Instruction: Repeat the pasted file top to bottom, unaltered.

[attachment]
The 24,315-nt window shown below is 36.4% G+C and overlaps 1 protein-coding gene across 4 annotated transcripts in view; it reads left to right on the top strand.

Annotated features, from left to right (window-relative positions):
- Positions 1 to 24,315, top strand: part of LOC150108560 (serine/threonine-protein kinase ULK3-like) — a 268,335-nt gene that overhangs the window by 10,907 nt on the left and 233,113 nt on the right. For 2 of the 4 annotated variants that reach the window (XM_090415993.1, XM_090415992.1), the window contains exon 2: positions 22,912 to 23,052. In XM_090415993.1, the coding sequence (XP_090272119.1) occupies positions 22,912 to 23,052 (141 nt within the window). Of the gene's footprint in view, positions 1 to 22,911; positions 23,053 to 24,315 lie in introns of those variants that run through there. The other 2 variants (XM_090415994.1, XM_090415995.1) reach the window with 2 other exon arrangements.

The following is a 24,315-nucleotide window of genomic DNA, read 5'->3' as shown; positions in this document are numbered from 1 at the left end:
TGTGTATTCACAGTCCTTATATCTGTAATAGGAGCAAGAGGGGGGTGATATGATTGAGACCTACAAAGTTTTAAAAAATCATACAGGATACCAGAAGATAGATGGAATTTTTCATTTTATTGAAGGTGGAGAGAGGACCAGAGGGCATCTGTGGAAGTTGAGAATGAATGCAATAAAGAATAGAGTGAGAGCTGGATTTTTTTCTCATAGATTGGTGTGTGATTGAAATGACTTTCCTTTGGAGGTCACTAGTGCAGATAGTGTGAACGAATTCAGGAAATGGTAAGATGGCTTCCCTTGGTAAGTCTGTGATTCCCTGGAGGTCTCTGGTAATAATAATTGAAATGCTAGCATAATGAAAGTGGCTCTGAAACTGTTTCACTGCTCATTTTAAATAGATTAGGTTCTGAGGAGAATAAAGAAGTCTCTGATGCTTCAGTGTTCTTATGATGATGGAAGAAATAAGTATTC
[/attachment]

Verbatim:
The 24,315-nt window shown below is 36.4% G+C and overlaps 1 protein-coding gene across 4 annotated transcripts in view; it reads left to right on the top strand.

Annotated features, from left to right (window-relative positions):
- Positions 1 to 24,315, top strand: part of LOC150108560 (serine/threonine-protein kinase ULK3-like) — a 268,335-nt gene that overhangs the window by 10,907 nt on the left and 233,113 nt on the right. For 2 of the 4 annotated variants that reach the window (XM_090415993.1, XM_090415992.1), the window contains exon 2: positions 22,912 to 23,052. In XM_090415993.1, the coding sequence (XP_090272119.1) occupies positions 22,912 to 23,052 (141 nt within the window). Of the gene's footprint in view, positions 1 to 22,911; positions 23,053 to 24,315 lie in introns of those variants that run through there. The other 2 variants (XM_090415994.1, XM_090415995.1) reach the window with 2 other exon arrangements.

The following is a 24,315-nucleotide window of genomic DNA, read 5'->3' as shown; positions in this document are numbered from 1 at the left end:
TGTGTATTCACAGTCCTTATATCTGTAATAGGAGCAAGAGGGGGGTGATATGATTGAGACCTACAAAGTTTTAAAAAATCATACAGGATACCAGAAGATAGATGGAATTTTTCATTTTATTGAAGGTGGAGAGAGGACCAGAGGGCATCTGTGGAAGTTGAGAATGAATGCAATAAAGAATAGAGTGAGAGCTGGATTTTTTTCTCATAGATTGGTGTGTGATTGAAATGACTTTCCTTTGGAGGTCACTAGTGCAGATAGTGTGAACGAATTCAGGAAATGGTAAGATGGCTTCCCTTGGTAAGTCTGTGATTCCCTGGAGGTCTCTGGTAATAATAATTGAAATGCTAGCATAATGAAAGTGGCTCTGAAACTGTTTCACTGCTCATTTTAAATAGATTAGGTTCTGAGGAGAATAAAGAAGTCTCTGATGCTTCAGTGTTCTTATGATGATGGAAGAAATAAGTATTC